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Internet Speed: How Much Speed Do You Actually Need?

Internet Speed: How Much Speed Do You Need


Looking for the  right internet plan for your home? Here’s how to get the speed you need without exceeding the amount budgeted from your wallet.

Regardless you’re moving to a new location environment or simply shopping around for new options, thus trying to pick out out an internet plan with the expected high speed can be more complicated than you might think. Meanwhile most internet plans prompt you to pay for internet speed and capacity, which leaves back the question: How much internet speed do you really need?


Although majority of the internet service providers usually have a guide on their websites, but guides as such will only sometimes try to upsell you on the benefits of faster speeds you might not actually need. The good news is that we’re here to help you understand just how much internet you need to be paying for. 


Therefore, with most services, your goal is to pay and obtain  what your unique usage needs requires. For instance, an older couple who only needs the internet to look things up from time to time and keep up with their grandkids probably doesn’t need as much as an average gamer or streamer, So let’s break things down a bit and see how much home internet speed you really need. 


Meanwhile, How fast is fast enough?

According to the statement by The Federal Communications Commission which says that “anything faster than 25 Mbps as “advanced service.” Moreover, for Some, this is probably closer to the bare minimum. 


If the user that makes use of the internet on a daily basis, you’ll want to aim for something a little higher if you can. With smart home gadgets growing in prevalence and our media consumption increasingly driven by streaming, it makes sense to aspire and go for a plan with speed much closer to 100 Mbps if plans like those are available in your area (and, frustratingly, in a lot places they still aren’t). 


Nevertheless,  having a fast internet package doesn’t guarantee fast internet speed. Thus with networks congestion, poor router placement, interference from nearby networks and other factors could all slow down your internet speed. To find out the capacity of your internet speed and if  your speed is truly to blame, you can run a google internet speed test to check  your connection.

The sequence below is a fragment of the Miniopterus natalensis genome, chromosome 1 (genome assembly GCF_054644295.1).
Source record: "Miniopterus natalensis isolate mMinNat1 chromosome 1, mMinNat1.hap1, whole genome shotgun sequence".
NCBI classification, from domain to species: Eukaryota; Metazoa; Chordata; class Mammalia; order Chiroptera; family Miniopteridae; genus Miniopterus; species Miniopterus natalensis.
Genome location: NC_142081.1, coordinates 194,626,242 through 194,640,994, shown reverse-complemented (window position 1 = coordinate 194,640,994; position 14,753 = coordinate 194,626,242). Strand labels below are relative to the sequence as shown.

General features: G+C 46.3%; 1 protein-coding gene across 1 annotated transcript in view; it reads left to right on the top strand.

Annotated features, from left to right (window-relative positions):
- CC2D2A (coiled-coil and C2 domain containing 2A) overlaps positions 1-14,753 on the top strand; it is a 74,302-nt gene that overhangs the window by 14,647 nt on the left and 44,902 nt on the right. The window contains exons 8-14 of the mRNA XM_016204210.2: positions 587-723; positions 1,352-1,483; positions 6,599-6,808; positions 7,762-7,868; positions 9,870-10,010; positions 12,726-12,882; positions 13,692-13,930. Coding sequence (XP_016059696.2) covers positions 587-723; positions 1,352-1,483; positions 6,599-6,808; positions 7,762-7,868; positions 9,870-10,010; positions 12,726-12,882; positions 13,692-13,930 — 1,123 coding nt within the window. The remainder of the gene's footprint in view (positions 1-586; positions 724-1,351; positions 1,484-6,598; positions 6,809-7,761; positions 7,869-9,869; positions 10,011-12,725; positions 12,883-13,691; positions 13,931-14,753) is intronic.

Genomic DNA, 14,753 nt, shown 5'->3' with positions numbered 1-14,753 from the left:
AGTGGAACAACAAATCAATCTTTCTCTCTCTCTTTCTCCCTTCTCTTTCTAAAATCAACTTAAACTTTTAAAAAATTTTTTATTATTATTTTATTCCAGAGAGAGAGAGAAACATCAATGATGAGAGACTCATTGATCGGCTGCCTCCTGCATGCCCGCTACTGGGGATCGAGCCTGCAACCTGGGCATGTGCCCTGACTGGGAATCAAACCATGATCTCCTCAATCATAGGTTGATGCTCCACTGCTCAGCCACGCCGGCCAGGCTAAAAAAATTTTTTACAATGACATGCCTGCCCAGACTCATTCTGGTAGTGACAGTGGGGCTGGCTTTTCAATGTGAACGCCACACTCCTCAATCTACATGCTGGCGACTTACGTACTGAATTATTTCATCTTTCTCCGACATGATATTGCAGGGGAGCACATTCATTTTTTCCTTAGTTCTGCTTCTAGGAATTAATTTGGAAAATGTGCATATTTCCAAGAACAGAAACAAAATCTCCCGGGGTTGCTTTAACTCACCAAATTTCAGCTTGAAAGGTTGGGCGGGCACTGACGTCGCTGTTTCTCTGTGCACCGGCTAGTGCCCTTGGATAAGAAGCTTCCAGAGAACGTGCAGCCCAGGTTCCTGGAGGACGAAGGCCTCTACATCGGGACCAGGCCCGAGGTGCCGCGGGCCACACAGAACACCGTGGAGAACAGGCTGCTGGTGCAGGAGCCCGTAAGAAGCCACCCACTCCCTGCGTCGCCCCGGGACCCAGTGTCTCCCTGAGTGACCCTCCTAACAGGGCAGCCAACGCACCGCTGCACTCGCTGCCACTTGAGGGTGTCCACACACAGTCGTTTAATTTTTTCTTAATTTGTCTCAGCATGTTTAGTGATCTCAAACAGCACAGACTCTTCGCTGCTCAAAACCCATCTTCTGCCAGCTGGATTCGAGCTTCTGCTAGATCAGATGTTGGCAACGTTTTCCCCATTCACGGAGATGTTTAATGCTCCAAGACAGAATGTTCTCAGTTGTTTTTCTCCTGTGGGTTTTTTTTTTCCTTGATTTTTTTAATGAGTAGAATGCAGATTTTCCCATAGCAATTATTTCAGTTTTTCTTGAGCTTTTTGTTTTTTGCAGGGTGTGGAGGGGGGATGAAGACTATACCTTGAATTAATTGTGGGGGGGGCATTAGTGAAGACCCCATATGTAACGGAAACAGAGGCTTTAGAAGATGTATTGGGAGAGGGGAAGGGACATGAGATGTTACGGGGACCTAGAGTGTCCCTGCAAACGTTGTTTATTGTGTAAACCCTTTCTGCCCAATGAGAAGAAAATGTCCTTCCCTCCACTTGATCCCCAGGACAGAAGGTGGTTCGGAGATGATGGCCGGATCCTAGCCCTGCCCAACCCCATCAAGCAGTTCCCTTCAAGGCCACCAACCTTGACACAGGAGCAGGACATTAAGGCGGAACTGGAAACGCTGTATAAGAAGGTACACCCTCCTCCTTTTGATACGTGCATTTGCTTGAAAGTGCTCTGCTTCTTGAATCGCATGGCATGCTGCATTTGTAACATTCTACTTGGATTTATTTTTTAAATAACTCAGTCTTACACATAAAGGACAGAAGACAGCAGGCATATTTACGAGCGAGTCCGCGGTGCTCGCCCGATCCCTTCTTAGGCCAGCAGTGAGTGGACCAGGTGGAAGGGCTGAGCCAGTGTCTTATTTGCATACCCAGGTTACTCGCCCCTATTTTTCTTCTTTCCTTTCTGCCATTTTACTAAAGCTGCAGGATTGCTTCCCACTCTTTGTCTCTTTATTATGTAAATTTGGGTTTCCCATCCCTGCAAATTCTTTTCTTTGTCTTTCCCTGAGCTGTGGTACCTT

Internet Speed: How Much Speed Do You Need


How much Internet do you use?

Lately, with so many internet users  working from home, a lot of individuals are using more internet than what we are previously used to. Although, that isn’t the case for everyone, which you’ll want to keep in mind as you’re shopping for an internet plan. 


If you work from home, stream lots of high-resolution videos or regularly play games online, you’ll likely need more internet speed than someone who casually goes on social media platforms and gets their TV from a cable provider. Different activities calls for different internet capabilities — below is a minimal chart to help give you an idea:


INTERNET SPEED RECOMMENDATIONS

Activity

Usage Required

Our Recommended Speed

Email

1 Mbps

1 Mbps

Web browsing

3-5 Mbps

5-10 Mbps

Social media

3-5 Mbps

10 Mbps

Video Calls

3-5 Mbps

10-20 Mbps

HD Streaming

5-10 Mbps

10-20 Mbps

Online Gaming

3–6 Mbps

25-35 Mbps

4K Streaming

25 Mbps

35 Mbps

How many people or devices are using your network? 

Another important factor to to hold dear in your quest for real and fast speed is the thought of how many users and devices is currently on your network in a given day. Your household may only consist of one or two people, but it could be hosting 10 to 15 devices (laptops, cellphones, gaming consoles, smart TVs, smart home gadgets, to mention a few). furthermore, If in any case you’re using these devices consistently, then you’ll want to ensure your internet speed has the bandwidth to cover them all.